Σάββατο, 25 Φεβρουαρίου 2012



1893 in St Petersburg
Russian composer.
Tchaikovsky once wrote that his whole life was spent 'regretting the past and hoping for the future,never being satisfied with the present'.This feeling of unease and dissatisfaction with life imbued much of his music,particularly in his later years,when the disasters of his personal life found expression in music of extraordinary emotional anguish and tragic drama.
Although as a child Tchaikovsky took piano lessons his family did not envisage a musical career for him,and at the age of ten he entered the St Petersburg School of Jurisprudence,where he studied until 1859.After a period working in the civil service he resumed his study of musicith the theorist Nikolay Zaremba(1821-79) in the classes of the newly formed Russian Musical Society.When these classes blossomed into the St Petersburg
Conservatory in 1862 Tchaikovsky enlolled so that he could continue studying with Zaremba;he also took
lessons in compositions(1863-5) from Anton Rubinstein,a composer whom he held in lasting respect.In 1866,on the invitation of Rubinstein's brother Nikolay,Tchaikovsky moved to Moscow to teach harmony at the conservatory there:he held this point until 1878.
From 1872 Tchaikovsky began to appear in print as a music critic for the newspaper 'Russkiye vedomosti ',and
in 1876 he was sent to Beyreuth to cover the 'Ring'.However,he reported that food was the prime concern of
Bayreuth patrons('there was much more talk of beafsteaks,cutlets,and roast potatoes tha of Wagner's music')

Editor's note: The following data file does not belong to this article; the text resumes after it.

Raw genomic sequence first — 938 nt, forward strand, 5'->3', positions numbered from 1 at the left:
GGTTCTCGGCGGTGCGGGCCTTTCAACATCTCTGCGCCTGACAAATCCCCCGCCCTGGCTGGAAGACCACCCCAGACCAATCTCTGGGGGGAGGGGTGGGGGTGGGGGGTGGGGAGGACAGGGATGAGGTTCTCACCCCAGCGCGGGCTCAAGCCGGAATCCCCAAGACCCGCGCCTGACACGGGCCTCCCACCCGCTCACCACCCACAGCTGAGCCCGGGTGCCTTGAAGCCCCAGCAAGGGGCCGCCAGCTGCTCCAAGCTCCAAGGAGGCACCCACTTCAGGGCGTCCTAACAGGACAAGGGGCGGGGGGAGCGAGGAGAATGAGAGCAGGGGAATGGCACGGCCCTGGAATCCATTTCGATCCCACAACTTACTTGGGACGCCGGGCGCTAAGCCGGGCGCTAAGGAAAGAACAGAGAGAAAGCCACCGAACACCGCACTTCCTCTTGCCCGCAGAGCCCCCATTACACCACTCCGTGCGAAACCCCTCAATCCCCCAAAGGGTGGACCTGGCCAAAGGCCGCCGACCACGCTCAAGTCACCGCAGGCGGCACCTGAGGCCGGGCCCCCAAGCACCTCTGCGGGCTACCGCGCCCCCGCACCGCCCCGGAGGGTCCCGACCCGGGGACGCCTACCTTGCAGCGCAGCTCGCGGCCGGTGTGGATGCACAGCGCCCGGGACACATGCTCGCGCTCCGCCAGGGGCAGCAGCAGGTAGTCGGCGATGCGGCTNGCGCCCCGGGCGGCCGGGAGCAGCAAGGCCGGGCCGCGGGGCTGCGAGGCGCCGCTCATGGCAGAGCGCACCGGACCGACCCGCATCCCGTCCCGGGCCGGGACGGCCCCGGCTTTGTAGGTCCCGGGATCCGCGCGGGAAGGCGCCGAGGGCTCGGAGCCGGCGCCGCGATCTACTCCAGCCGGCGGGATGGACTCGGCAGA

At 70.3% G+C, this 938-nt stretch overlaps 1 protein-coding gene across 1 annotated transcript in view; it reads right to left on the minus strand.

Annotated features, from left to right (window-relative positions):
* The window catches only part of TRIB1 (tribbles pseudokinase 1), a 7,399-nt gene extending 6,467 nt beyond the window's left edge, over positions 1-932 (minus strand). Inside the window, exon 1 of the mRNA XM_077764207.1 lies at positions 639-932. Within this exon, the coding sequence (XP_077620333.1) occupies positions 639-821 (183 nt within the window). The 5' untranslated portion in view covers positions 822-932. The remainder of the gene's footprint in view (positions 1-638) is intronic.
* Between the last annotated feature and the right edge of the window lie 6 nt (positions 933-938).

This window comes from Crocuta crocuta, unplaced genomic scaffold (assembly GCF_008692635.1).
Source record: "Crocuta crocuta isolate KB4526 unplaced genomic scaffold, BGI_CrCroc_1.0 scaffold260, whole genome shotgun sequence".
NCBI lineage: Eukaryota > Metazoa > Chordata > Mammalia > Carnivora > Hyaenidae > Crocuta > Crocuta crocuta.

and he summed up his opinion of Wagner,glimpsed from an upstairs window,as 'a sprightly little old man with an aquiline nose and thin,supercilious lips-the characteristic trait of the initiator of this entire cosmopolitan festival'.
Tchaikovsky remained unaffected by Wagner's style,and instead his own music of this period shows a developing of that open,emotionally charged idiom which was to become so familiar in his mature music
In the late 1870s Tchaikovsky's personal life and his creative career reached a watershed.He had long yearned for a settled domestic life;he was also haunted by feelins of guilt about his homosexuality,to which he had been giving covert expression in his letters and writings;and as a result he longed to free his family from any shame
and embarrassment at the prevailing rumours about his proclivities.By chance,in spring 1877 he received a letter brom a young admirer,Antonina Milyukova.At the time he was fired with enthusiasm for his opera 'Eugene
Onegin',and thoughts of the famous Letter Scene urged him to follow up Antonina's ptotestations of love.